Calculus Two: Sequences and Series is an introduction to sequences, infinite series, convergence tests, and Taylor series. The course emphasizes not just getting answers, but asking the question "why is this true?"

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From the course by The Ohio State University

Calculus Two: Sequences and Series

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Calculus Two: Sequences and Series is an introduction to sequences, infinite series, convergence tests, and Taylor series. The course emphasizes not just getting answers, but asking the question "why is this true?"

From the lesson

Sequences

Welcome to the course! My name is Jim Fowler, and I am very glad that you are here.
In this first module, we introduce the first topic of study:
sequences. Briefly, a sequence is an unending list of numbers; since a sequence "goes on forever," it isn't enough to just list a few terms: instead, we usually give a rule or a recursive formula.
There are many interesting questions to ask about sequences. One question is whether our list of numbers is getting close to anything in particular; this is the idea behind the limit of a sequence.

- Jim Fowler, PhDProfessor

Mathematics

Let's put all the integers together.

[MUSIC]

The goal here is to come up

with a sequence that mentions every single integer.

But before we do that, let's first try to come

up with a sequence that mentions every non negative integer.

It's the sequence a sub n equals n where the index n starts at zero.

So the terms of the sequence are zero, one, two, three, and so on.

And of course,

I could negate that sequence to get

a sequence that mentions every negative integer.

So I could look at the sequence b sub

n equals negative n, but let's start n at one.

And if I do that, then the terms of this sequence start minus one, minus two,

minus three, minus four and so on. But I want both, I want a single sequence

that includes among it's terms every

positive integer, every negative integer and zero.

Is it even possible?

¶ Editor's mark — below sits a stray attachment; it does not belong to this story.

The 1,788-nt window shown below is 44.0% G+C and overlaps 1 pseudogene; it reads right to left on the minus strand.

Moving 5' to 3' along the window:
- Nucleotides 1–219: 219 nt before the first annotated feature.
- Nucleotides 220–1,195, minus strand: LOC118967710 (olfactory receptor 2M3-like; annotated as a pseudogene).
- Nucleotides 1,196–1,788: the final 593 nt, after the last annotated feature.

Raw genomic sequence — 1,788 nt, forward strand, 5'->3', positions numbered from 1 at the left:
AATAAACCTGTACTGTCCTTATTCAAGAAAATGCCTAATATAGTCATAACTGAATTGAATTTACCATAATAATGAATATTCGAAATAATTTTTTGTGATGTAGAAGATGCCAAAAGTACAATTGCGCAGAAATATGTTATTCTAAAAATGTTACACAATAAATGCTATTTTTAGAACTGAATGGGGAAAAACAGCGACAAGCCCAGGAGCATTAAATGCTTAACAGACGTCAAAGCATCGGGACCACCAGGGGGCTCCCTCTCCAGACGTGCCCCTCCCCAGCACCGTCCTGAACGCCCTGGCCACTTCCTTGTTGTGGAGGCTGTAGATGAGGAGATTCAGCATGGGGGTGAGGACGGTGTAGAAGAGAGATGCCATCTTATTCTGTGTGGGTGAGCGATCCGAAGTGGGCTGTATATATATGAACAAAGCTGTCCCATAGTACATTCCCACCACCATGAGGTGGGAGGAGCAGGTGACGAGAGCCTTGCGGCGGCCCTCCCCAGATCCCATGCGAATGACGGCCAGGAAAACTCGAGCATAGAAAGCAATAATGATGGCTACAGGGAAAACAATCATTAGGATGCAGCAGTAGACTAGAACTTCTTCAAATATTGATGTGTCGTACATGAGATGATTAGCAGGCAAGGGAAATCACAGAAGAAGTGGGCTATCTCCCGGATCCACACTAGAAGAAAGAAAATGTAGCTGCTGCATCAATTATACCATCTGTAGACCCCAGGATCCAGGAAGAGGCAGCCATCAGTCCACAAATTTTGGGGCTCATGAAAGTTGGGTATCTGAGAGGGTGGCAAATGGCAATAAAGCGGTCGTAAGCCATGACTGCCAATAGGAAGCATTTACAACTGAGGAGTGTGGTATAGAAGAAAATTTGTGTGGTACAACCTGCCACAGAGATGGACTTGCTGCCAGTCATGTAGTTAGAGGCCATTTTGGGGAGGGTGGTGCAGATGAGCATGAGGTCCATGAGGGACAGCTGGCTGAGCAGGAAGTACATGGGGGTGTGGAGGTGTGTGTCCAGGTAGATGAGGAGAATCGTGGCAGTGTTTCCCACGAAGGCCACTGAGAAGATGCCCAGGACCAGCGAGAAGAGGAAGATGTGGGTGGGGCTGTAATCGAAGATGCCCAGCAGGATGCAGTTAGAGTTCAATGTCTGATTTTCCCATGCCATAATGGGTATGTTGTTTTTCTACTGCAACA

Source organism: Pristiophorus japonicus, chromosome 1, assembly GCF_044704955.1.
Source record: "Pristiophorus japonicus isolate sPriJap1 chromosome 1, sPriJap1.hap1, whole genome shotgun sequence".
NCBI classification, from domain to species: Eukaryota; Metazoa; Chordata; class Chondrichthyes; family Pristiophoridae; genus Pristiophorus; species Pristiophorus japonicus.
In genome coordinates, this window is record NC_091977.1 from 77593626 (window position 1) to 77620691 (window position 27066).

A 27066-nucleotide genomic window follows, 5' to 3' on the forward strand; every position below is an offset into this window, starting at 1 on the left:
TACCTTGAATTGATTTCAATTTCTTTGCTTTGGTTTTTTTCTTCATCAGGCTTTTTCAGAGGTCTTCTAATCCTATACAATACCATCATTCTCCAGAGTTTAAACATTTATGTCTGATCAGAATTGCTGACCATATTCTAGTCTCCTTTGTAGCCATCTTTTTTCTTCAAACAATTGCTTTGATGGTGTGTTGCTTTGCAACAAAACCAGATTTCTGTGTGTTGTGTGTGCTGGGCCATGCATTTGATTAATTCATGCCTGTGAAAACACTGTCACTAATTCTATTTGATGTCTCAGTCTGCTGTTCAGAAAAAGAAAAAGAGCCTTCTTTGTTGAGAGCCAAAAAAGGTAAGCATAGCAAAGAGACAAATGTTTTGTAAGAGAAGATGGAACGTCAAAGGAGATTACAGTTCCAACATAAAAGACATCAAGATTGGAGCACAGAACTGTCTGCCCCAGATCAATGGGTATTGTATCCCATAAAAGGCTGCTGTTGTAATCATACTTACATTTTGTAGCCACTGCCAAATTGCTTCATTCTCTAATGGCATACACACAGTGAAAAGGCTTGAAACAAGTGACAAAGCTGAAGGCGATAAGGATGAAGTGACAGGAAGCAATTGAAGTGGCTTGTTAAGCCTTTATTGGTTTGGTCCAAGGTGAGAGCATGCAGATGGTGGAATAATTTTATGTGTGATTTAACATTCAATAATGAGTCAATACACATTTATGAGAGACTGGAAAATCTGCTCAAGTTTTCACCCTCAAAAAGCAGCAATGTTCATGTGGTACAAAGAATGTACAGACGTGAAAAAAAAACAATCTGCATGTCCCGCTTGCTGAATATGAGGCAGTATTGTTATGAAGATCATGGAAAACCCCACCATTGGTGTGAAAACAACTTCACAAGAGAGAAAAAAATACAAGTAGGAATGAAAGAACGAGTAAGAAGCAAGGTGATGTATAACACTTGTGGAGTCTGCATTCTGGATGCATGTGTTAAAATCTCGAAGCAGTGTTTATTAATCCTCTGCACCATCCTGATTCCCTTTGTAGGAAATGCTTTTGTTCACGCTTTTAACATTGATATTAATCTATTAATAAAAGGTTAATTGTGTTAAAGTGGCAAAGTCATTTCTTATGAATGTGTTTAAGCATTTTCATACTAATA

Yes, I'll, I'll weave together the two sequences that we've already built.

So what do I mean?

Well let's take a look at these two sequences.

I could put them together, right. I could weave them together.

I could start with 0, then do minus 1,

then 1, then minus 2, then 2, then minus 3.

I get

a new sequence that would end up mentioning every single integer, with

start zero, minus one, one. Minus two, two,

minus three, three, minus four, four, and it would keep on going like that.

I'd like a formula for that sequence.

Well here's a formula for the sequence. C sub n will be defined

via this piecewise definition depending on the parity of n, whether n is odd or even.

If n is odd, then the nth term will be negative n plus 1 over 2.

And if n is even, then the nth term is just n over two.

And I'll start with the index zero.

And this will give me this sequence, right, the zero term, when I plug in

zero, zero is even, zero over two is zero, and that gives me the zero.

When I plug in one, one is odd, so I

get negative one plus one over two, that's negative one.

When I plug in two that's even, so it's two over two, that's this one here.

When I plug in three, three's odd, so it's negative three plus one

over two, that's negative two and it just keeps on going like that.

There's another way to think about this.

To say that I've got the same quantity of dots and squares.

Is really to say that there's some method by which I can pair off the

dots and squares so that every square gets a dot and every dot gets a square.

And once I've paired them off like this it's very

believable that there's the same quantity of dots and squares.

Well something similar is going on with non-negative integers and all integers.

If I just take a look at the non negative integers, I perhaps want

to show others the same quantity of non

negative integers as there are just all integers.

And to do that, I just have to tell you some

method for pairing off non negative integers with all the integers.

And that's exactly what this sequence does, right?

It assigns to zero the number zero.

It assigns to one, the number minus one,

it assigns to the index two, the number one,

to the index three, the sequence assigns the number negative two.

To the index four, it assigns the number two.

To the index five, it assigns the number three, to the index

six, it assigns the number three and it will keep on going.

And eventually, right, we've ended up pairing off

every single non negative integer with every single integer.

And that really means that there's the same quantity of non negative integers

as there are all integers.

That should really give you pause, that, that sounds impossible, alright?

Think about some physical object, some finite object like, coffee beans.

If I've got some coffee beans, but then I take some away, now

I've got fewer coffee beans, but the collection of all integers is different.

If I start with all the integers and just take away the

negative integers I've got the same quantity of things.

Why does that work?

Well one definition of an infinite quantity is a quantity

that needn't get smaller, even when you take something away.

[SOUND]

[SOUND]

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